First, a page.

The Los Angeles Dodgers will begin a series of collectors’ pins giveaways Monday night to honor their record eight Cy Young Award winners, handing out a pin of Don Newcombe, the first winner of the pitching award.
The first 40,000 fans at the interleague game against the Seattle Mariners at Dodger Stadium will receive the pin of Newcombe, who won the award in 1956, when it covered all of Major League Baseball. Separate awards for the top pitchers in both the American and National League began being presented in 1967.
Newcombe was 27-7 in 1956, leading the National League in victories, winning percentage (.794) and fewest walks and hits per inning (0.989) as the Brooklyn Dodgers won their second consecutive pennant and sixth in 10 years.
Newcombe was also the National League MVP in 1956. He had been the National League’s Rookie of the Year in 1949, and was the only player to be an MVP, Cy Young Award winner and Rookie of the Year until 2011 when Justin Verlander was selected as the American League MVP and Cy Young Award winner, five years after he was the league’s Rookie of the Year.
Newcombe had only one more winning season after 1956. Following an 0-6 start in the Dodgers first season in Los Angeles in 1958, Newcombe was traded to Cincinnati. He concluded his major league playing career in 1960 with Cleveland.
Newcombe, who will turn 89 on June 14, is in his 58th season with the Dodger organization. He is credited with starting Major League Baseball’s first community relations department in 1970. All 30 MLB teams now have community relations departments. He has been a special advisor to the chairman since 2009.
Newcombe began his professional career with the Newark Eagles of the Negro National League in 1944 and signed with the Brooklyn Dodgers organization in 1946.
When team President Branch Rickey attempted to send Newcombe and future Hall of Fame catcher Roy Campanella to the Dodgers Danville, Illinois, affiliate in the Class B Three-I League, the league threatened to shut down if the two black players arrived.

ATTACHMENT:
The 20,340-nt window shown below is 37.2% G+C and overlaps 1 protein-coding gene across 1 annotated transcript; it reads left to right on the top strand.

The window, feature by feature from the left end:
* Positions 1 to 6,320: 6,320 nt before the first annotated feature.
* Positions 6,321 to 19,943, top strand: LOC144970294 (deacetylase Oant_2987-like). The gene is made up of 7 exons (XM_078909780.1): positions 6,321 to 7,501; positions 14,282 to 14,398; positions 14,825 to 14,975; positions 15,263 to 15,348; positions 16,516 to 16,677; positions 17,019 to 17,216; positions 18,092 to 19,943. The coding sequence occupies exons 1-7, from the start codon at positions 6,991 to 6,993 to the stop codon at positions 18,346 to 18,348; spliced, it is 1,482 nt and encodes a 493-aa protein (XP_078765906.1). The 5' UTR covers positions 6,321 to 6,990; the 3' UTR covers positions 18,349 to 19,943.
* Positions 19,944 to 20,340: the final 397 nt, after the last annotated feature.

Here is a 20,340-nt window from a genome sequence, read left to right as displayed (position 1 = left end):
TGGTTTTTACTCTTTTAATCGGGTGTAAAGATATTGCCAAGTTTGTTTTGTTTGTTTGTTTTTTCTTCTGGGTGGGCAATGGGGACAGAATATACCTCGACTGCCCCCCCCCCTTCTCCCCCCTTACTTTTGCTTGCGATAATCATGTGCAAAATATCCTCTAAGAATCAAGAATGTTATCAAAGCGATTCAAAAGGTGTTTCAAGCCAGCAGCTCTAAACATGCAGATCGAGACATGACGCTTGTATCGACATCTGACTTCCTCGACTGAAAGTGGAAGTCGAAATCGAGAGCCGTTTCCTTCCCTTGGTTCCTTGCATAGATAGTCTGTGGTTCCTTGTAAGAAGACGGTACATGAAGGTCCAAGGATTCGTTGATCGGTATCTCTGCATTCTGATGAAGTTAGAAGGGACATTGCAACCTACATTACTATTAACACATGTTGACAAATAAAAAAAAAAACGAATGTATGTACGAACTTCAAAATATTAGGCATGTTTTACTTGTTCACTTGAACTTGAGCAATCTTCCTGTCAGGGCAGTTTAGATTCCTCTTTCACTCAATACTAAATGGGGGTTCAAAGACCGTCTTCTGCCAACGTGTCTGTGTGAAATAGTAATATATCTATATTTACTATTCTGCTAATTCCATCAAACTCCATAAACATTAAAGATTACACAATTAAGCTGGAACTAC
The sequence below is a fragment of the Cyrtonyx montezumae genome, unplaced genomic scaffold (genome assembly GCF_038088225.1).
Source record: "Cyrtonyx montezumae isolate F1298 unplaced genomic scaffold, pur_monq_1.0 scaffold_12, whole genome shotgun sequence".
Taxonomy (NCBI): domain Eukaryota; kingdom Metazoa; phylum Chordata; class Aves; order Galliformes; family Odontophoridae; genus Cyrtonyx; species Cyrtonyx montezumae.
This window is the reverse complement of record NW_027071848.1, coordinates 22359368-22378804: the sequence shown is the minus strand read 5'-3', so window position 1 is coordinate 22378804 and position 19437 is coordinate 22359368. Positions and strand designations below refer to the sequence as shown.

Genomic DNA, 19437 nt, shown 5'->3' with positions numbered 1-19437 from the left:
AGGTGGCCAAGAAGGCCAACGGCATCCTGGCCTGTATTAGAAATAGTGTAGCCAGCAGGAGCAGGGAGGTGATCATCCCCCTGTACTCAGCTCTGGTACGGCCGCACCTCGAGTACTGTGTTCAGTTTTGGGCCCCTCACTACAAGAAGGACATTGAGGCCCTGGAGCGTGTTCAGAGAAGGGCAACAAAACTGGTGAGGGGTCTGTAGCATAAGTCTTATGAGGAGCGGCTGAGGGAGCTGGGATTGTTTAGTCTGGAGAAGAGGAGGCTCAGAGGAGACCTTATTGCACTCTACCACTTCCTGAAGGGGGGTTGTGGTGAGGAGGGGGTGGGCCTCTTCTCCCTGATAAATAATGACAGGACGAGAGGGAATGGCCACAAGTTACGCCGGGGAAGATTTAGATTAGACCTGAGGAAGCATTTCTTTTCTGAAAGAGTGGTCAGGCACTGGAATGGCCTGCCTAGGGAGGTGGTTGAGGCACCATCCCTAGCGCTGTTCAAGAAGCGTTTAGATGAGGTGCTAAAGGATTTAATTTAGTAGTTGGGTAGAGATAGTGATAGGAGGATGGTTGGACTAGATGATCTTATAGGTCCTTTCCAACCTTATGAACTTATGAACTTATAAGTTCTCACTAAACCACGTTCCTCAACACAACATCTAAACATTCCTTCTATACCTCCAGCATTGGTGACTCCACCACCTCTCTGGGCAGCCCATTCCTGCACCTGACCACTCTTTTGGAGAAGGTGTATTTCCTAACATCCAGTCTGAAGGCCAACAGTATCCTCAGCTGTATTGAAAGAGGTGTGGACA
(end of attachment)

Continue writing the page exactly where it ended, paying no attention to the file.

Instead, Newcombe and Campanella were sent to the Nashua (New Hampshire) Dodgers of the Class B New England League in 1946, making them the first U.S.- based team in organized baseball in the 20th century to include black players. Jackie Robinson had begun his career in the Dodger organization that year with its International League affiliate in Montreal.
Monday night’s ceremonial first pitch will be thrown by Nico DeJesus, who plays Romeo in the musical “Newsies,” which will run at the Hollywood Pantages through May 19. LA Opera bass-baritone Ryan McKinny will sing the national anthem.
Retired U.S. Navy Cmdr. Todd P. Klipp of New York will be honored as the Military Hero of the Game. He served on active duty for 26 years and was deployed in the Mediterranean Sea with the U.S. 6th Fleet, the North Atlantic with NATO, and the the Persian Gulf with the U.S. 5th Fleet.
Klipp completed his career at the Naval Surface Warfare Command, Port Hueneme Division, where he served as chief staff officer and department officer for the Ship Defense and Expeditionary Warfare Department.
Auto gates will open at 4:30 p.m. and stadium gates at 5 p.m. for the 7:10 p.m. game, the first of a three-game series.
—City News Service
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